What Does the FTC Have to Do With My Travel Blog?

The FTC requires all U.S. bloggers to disclose material that has been traded for a review or article or that has been paid for by a company in trade for a review or article. This means sponsored posts, freebies, media trips. Anything you have been given and did not pay for must be stated on the specific post or page that includes the product, location or service.  You must also disclose this information in social media. You can check out all the details on the PDF from the FTC; .com Disclosures.  These are the requirements for disclosure of endorsements, sponsorships and other payments from online endorsers, including bloggers.

According to the FTC, compensation happens when you:

  • Receive a free product and review it
  • Link to the product’s website and receive a commission (called an affiliate program)
  • Receive money, product or services for posting about a product (media trip)
  • Review a product or service that comes from an advertiser on your site.

The primary reason for the disclosure requirement is to assist your readers in determining whether a blogger or endorser has a material connection to the brand about which they’ve produced content. It seems pretty obvious (to me, at least) why this is important to know.

The FTC can fine both the blogger and the company for not disclosing an arrangement where the company compensates the blogger for a review, positive mention, or sponsored post. Wouldn’t that be a bummer to not mention your arrangement in the post and then find it costs you money instead of making you money? So not worth it.

What Travel Bloggers Need To Know About FTC Guidelines Tweet this 

YES: Include a brief disclosure at the top and if necessary, provide additional details at the bottom.

NO: Do not put your disclosure solely at the bottom of your post. (As far back as 2009, the FTC was publicly recommending that disclosures not be buried at the bottom of a post or on a separate page).

Note that the FTC also states the disclosure needs to match the content. If you created a blog post, the disclosure needs to be in writing, not a video or sound file.  The exact words you use to disclose is up to you. My suggestion is to visit a few travel blogger websites and look for their disclosure statements and then craft your own based on the research you completed. Below is an example I used on my resources page “Recommended Tools & Resources for Travel Writers, Bloggers and Photographers” page.

FTC Disclosure example for travel bloggers



What Do Disclosure Requirements Mean for Travel Bloggers on Social Media?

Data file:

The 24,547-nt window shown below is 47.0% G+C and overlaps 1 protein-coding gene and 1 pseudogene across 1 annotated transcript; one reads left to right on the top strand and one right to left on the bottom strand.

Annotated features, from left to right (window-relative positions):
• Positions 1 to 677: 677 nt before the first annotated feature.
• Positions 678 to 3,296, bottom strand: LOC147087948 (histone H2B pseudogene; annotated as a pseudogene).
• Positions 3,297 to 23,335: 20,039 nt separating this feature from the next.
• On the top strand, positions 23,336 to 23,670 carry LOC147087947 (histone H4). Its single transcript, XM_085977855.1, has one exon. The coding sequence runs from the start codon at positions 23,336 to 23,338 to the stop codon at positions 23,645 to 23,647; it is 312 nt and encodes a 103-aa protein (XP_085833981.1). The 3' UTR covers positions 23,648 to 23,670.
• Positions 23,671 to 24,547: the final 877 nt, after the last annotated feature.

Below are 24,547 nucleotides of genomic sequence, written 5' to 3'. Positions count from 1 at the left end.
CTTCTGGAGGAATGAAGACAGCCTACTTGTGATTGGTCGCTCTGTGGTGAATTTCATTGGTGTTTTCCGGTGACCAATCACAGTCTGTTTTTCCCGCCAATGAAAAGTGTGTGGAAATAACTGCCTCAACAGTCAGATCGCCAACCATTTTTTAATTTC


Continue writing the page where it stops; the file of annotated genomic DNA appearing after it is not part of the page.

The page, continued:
Bloggers should be labeling all tweets, Facebook updates, sponsored Pinterest pins or Instagram photos, as well as videos and Vines, with the appropriate clear-language disclosure verbiage such as “Ad” or “Sponsored”. These requirements will change the nature of what influencers will tweet and post in short form and possibly long form as well, and quite frankly, I think that’s fine.

The .Com disclosures have a series of terrific examples of the wrong and right ways to disclose on Twitter. Key points:

  1. The disclosure must be in every Tweet. You can’t tweet a single disclosure that covers the whole conversation; there is no guarantee that readers will see the disclosing statement.
  2. The hashtag #spon is not sufficiently clear.
  3. The word “ad” is sufficiently clear, but needs to be in a prominent place. The FTC also suggests not using a #ad hashtag after a URL or shortlink as it could be overlooked.

Recommendation for a best practice:

  • The FTC suggests using the hashtag #ad at the beginning of your Tweet or post

This only touches on the FTC disclaimer policy. Do your own research and make sure you continue to look for updates on their policy’s and rules!

What Travel Bloggers Need To Know About FTC Guidelines via @writetotravel Click To Tweet

The FTC’s Endorsement Guides: What People Are Asking

DISCLAIMER: I am not an attorney (Even though my mom said I’d be a great lawyer). The information provided above is not legal advice and is based on my own research and experiences as a blogger and podcaster. None of the above should be considered a substitute for consulting your own legal counsel who could guide you (and your blog) to manage disclosures and endorsements.

FTC Disclosure Guidelines for Travel Bloggers

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